Jovana Komnenic portrait

JOVANA KOMNENIC is an artist and art educator living in Berlin. She holds an MA Degree in Painting (University of the Arts Belgrade) and Art in Context (University of the Arts Berlin). She is enrolled in a PhD program at the University of the Arts Berlin in the field of Aesthetic Theory. Since 2009 Jovana has been experimenting with formats and approaches to multiple perspectives and accessibility in  the arts and developing participatory programs in this field. Among the numerous institutions and groups she has collaborated with , are NGBK, The Berlin Biennale, Akademie der Künste, Berlinische Galerie and Machmit Museum für Kinder. In 2015 she worked on the conception and organization of the conference “Inklusion ist schön” at Staatliche Museen Berlin, which focused on artistic approaches to inclusive art education through talks and hands-on workshops. From 2014-2016 she worked as project team member and moderator for Neue Perspektiven Gewinnen (http://www.neue-perspektiven-gewinnen.de/), a series of workshops in the field of inclusion in Berlin’s museums.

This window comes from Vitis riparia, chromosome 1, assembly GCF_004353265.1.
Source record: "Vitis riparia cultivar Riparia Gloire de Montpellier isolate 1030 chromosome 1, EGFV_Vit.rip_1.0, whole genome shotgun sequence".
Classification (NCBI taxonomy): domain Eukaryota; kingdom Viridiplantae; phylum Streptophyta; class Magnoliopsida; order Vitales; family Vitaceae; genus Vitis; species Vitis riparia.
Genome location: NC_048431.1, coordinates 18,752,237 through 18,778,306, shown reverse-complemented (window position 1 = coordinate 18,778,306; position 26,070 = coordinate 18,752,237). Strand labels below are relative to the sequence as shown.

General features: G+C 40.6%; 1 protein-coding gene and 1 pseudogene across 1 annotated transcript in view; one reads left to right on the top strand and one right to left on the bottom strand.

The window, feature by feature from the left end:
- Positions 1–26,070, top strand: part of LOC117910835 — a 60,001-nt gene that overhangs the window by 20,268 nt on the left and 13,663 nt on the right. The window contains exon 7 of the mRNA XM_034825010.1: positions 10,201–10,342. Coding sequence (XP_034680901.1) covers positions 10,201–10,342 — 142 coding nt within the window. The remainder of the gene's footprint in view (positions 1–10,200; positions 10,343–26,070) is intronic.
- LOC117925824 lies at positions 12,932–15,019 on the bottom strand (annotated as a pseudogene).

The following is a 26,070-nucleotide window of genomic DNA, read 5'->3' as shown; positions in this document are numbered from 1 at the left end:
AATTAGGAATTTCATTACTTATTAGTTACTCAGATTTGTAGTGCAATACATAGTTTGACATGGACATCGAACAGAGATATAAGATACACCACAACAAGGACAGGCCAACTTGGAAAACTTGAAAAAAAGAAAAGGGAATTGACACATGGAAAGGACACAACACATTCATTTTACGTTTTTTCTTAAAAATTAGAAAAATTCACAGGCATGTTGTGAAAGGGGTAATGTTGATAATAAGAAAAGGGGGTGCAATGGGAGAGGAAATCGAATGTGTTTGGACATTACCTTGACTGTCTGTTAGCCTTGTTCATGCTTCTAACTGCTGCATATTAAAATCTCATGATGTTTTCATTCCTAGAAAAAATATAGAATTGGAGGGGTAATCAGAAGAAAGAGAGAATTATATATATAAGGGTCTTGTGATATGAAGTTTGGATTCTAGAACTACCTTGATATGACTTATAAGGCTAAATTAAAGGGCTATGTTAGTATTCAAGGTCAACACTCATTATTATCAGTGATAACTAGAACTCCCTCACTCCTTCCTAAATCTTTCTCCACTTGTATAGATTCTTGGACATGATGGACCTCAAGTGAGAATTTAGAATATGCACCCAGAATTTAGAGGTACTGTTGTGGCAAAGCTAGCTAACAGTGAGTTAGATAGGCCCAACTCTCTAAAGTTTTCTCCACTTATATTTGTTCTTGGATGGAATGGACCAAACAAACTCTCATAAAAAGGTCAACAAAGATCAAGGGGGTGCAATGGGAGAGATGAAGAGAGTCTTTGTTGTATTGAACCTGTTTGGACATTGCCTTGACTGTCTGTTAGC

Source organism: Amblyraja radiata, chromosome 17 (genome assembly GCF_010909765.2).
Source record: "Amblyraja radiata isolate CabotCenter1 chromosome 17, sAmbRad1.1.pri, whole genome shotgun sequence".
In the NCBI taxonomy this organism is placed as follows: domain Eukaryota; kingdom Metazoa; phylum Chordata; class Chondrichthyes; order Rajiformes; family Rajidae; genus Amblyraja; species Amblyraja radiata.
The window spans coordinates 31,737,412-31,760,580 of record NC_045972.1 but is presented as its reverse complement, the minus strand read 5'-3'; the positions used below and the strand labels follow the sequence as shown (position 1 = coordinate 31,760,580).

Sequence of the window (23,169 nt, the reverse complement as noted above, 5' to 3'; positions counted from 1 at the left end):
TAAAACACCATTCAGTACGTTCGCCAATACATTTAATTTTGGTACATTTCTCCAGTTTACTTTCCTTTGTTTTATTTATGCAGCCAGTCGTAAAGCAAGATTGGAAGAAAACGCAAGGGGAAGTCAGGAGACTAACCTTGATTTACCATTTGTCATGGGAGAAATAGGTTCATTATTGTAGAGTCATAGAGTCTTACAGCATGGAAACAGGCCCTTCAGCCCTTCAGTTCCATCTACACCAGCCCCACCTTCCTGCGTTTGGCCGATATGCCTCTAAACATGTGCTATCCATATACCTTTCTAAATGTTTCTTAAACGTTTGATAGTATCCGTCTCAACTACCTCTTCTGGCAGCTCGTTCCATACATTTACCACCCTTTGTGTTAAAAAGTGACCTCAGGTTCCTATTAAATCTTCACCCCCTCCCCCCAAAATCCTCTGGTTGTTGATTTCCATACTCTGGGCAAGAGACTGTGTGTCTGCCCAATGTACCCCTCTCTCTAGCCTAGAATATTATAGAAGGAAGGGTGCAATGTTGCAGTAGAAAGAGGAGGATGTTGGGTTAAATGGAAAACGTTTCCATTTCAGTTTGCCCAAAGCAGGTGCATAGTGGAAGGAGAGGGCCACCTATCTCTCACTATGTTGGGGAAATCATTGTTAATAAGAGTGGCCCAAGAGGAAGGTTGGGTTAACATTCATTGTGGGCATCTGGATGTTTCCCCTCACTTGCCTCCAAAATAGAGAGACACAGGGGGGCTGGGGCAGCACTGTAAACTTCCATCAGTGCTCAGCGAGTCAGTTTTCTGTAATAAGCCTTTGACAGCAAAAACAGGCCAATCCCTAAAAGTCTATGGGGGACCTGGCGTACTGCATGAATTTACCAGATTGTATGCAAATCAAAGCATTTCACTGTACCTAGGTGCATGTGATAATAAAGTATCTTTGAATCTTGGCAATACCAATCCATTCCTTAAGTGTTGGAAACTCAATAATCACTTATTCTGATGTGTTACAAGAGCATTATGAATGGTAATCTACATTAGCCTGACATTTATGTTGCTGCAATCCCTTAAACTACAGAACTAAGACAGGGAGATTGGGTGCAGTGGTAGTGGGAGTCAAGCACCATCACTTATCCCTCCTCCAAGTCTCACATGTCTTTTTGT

DIRK SORGE works as artist and educator in Berlin. Leipzig and Chemnitz. He studied Visual Art at the University of the Arts Berlin (Meisterschüler/MFA) and Culture and Technology Studies (B.A.) and Philosophy (M.A.) at Technical University Berlin. He conducts workshops and guided tours focusing on inclusive practice for Staatliche Museen Berlin, Berlinische Galerie, The Berlin Biennale and other institutions. From 2014-2016 he worked as project team member and moderator for Neue Perspektiven Gewinnen (http://www.neue-perspektiven-gewinnen.de/), a series of workshops in the field of inclusion in Berlin’s museums. Dirk Sorge is a member of the Association for the Blind and Visually Impaired in Berlin and consults museums that plan to reduce barriers in their exhibitions. Currently he works as museum educator for the Industriemuseum Chemnitz.

Network for Accessibility in Arts and Culture